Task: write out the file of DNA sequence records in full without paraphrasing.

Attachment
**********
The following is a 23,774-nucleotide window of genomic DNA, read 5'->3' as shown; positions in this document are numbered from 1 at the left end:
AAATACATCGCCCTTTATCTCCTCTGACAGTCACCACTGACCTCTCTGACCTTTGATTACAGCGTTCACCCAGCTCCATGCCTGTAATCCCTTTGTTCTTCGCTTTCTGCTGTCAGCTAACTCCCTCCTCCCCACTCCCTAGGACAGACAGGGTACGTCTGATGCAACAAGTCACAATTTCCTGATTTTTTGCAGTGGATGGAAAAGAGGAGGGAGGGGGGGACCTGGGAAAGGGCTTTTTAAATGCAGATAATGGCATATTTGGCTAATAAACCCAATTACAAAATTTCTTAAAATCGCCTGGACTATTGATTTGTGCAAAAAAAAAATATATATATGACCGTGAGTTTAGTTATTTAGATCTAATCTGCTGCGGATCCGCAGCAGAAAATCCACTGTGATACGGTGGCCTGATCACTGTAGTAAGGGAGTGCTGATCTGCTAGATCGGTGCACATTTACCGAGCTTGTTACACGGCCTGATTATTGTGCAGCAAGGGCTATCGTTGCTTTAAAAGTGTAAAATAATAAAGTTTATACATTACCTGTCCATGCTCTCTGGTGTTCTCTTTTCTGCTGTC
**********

The following is a 23,774-nucleotide window of genomic DNA, read 5'->3' as shown; positions in this document are numbered from 1 at the left end:
AAATACATCGCCCTTTATCTCCTCTGACAGTCACCACTGACCTCTCTGACCTTTGATTACAGCGTTCACCCAGCTCCATGCCTGTAATCCCTTTGTTCTTCGCTTTCTGCTGTCAGCTAACTCCCTCCTCCCCACTCCCTAGGACAGACAGGGTACGTCTGATGCAACAAGTCACAATTTCCTGATTTTTTGCAGTGGATGGAAAAGAGGAGGGAGGGGGGGACCTGGGAAAGGGCTTTTTAAATGCAGATAATGGCATATTTGGCTAATAAACCCAATTACAAAATTTCTTAAAATCGCCTGGACTATTGATTTGTGCAAAAAAAAAATATATATATGACCGTGAGTTTAGTTATTTAGATCTAATCTGCTGCGGATCCGCAGCAGAAAATCCACTGTGATACGGTGGCCTGATCACTGTAGTAAGGGAGTGCTGATCTGCTAGATCGGTGCACATTTACCGAGCTTGTTACACGGCCTGATTATTGTGCAGCAAGGGCTATCGTTGCTTTAAAAGTGTAAAATAATAAAGTTTATACATTACCTGTCCATGCTCTCTGGTGTTCTCTTTTCTGCTGTC